New Republic news, a swirl of bad feelings and angst and outrage. And all that for a journal that was losing money, but had the sort of editorial content that the staffers liked.
In part, the issue revolved around politics, and not of the office variety. The news journal is based in Washington DC and the current administration is a liberal one. The people who worked for the rag were also liberal in their views, and those views were being expressed when the New Republic was owned by a bunch of rich men who didn't mind pouring money into a losing venture. Until, of course, they did mind.
The journal was sold to Chris Hughes, a man steeped in social media. That's not New Republic, and once Mr. Hughes began running his piece of the old media, the staff grew increasingly disgruntled. They were as hide-bound as the most staunch Republican conservative, unwilling to change, seeing Mr. Hughes as a danger to their way of doing things.
Because Mr. Hughes bought it, he could do what he liked with it, and he liked to shift operations to New York City where the publishing industry lives. The staffers were alarmed. Politics happens in DC, and the journal is all about politics. How could they keep doing what they were doing if they were to be doing it far from the source?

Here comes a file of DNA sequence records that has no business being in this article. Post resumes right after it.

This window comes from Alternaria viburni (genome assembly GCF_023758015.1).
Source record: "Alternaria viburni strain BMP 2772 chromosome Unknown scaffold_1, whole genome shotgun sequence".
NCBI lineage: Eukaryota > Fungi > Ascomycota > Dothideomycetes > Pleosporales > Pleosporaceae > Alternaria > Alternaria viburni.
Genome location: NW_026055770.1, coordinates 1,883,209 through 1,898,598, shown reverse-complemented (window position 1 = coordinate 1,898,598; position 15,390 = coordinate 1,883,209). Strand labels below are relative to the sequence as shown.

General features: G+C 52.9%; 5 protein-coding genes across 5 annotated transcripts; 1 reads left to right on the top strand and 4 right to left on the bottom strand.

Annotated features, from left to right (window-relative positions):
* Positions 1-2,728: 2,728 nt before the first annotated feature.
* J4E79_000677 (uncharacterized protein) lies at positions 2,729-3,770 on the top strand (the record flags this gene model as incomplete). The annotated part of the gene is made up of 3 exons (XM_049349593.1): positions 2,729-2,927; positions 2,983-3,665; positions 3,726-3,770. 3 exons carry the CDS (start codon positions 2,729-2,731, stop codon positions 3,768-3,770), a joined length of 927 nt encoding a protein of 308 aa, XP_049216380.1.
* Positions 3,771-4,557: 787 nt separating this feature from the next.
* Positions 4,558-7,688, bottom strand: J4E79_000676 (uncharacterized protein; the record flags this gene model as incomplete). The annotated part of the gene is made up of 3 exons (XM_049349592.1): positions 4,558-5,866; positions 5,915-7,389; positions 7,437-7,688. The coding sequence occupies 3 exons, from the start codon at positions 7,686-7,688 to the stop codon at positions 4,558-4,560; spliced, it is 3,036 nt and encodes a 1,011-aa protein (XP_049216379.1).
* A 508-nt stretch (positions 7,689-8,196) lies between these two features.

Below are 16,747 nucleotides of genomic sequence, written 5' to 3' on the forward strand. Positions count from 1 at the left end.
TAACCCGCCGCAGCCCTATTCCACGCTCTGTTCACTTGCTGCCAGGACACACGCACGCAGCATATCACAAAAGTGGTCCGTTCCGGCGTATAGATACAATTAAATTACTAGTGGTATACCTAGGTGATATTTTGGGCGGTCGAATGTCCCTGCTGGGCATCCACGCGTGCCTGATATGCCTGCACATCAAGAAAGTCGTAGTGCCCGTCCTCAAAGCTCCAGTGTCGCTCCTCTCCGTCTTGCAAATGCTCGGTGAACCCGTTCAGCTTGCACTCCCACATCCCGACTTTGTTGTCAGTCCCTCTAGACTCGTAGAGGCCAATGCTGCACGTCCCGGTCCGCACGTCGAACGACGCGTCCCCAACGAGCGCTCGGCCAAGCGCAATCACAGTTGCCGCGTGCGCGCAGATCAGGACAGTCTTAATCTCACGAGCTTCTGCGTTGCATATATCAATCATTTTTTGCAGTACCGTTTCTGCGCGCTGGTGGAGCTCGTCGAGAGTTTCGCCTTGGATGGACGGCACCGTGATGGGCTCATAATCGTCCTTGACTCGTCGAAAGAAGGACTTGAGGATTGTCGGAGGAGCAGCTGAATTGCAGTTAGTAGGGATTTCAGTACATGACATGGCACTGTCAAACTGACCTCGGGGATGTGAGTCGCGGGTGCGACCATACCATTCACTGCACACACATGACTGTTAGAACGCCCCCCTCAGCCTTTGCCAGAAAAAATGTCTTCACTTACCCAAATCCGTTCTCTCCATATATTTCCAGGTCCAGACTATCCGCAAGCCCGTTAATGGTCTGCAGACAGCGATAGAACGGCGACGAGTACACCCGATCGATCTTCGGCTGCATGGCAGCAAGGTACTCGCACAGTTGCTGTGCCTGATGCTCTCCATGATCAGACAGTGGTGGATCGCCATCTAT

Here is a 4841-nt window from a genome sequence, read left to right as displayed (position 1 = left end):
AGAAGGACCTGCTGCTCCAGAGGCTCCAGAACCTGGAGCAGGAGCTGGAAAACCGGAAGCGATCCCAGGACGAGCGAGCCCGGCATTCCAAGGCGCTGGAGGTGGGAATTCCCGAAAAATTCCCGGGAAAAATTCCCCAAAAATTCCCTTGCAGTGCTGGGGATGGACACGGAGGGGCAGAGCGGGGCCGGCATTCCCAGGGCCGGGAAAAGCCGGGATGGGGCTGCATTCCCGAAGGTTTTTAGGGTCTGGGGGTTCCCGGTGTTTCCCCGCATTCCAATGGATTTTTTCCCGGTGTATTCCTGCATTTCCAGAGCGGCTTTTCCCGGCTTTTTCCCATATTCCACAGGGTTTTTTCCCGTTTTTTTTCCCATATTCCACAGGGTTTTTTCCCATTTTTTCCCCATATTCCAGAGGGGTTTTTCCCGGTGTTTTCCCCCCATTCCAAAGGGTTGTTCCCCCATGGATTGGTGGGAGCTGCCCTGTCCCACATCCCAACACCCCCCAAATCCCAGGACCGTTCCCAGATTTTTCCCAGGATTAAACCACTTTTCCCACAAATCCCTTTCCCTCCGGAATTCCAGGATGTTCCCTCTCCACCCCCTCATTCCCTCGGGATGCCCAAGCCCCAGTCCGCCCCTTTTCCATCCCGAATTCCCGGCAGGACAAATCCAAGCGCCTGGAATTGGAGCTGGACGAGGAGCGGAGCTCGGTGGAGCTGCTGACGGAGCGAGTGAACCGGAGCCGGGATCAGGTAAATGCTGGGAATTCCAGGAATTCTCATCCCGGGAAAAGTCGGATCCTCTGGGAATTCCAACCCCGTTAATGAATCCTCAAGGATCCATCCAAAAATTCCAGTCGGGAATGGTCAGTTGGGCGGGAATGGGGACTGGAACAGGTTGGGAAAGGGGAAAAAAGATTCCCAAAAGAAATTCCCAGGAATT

Even more upsetting was the talk of turning the journal into a digital-media operation. Much of that talk came from the new CEO, who was formerly with Yahoo News.
Chris Hughes made his money in Facebook. Facebook makes money in the real world, while New Republic was losing money. The staff thought he was buying a trinket and would continue to pump in the cash to keep things as they were, a money-losing venture. They were wrong. So they quit.
Everyone who could, those who did not need the income, left the magazine rather than go along with Mr. Hughes' plan to remake the old brand. The journal was all about political thought, had been for the past one hundred years, and they would not be part of any attempt to alter the status quo. The concept of "journalism" was replaced by "content" that was marketable. It became all about turning a profit rather than turning a phrase.
Without the old guard, can the New Republic survive? Can a century-old name be made relevant to the Millennial generation who might be thinking that the journal is something their parents or, worse yet, their grandparents are fond of reading?
Clearly something had to change because in the real world, a publication has to at least break even to remain alive. Owners with deep pockets are few and far between, and such an owner with a passion for liberal politics would be the most rare of all.
This being the real world, the New Republic was dying, and drastic change may just be the final nail in its non-digital coffin.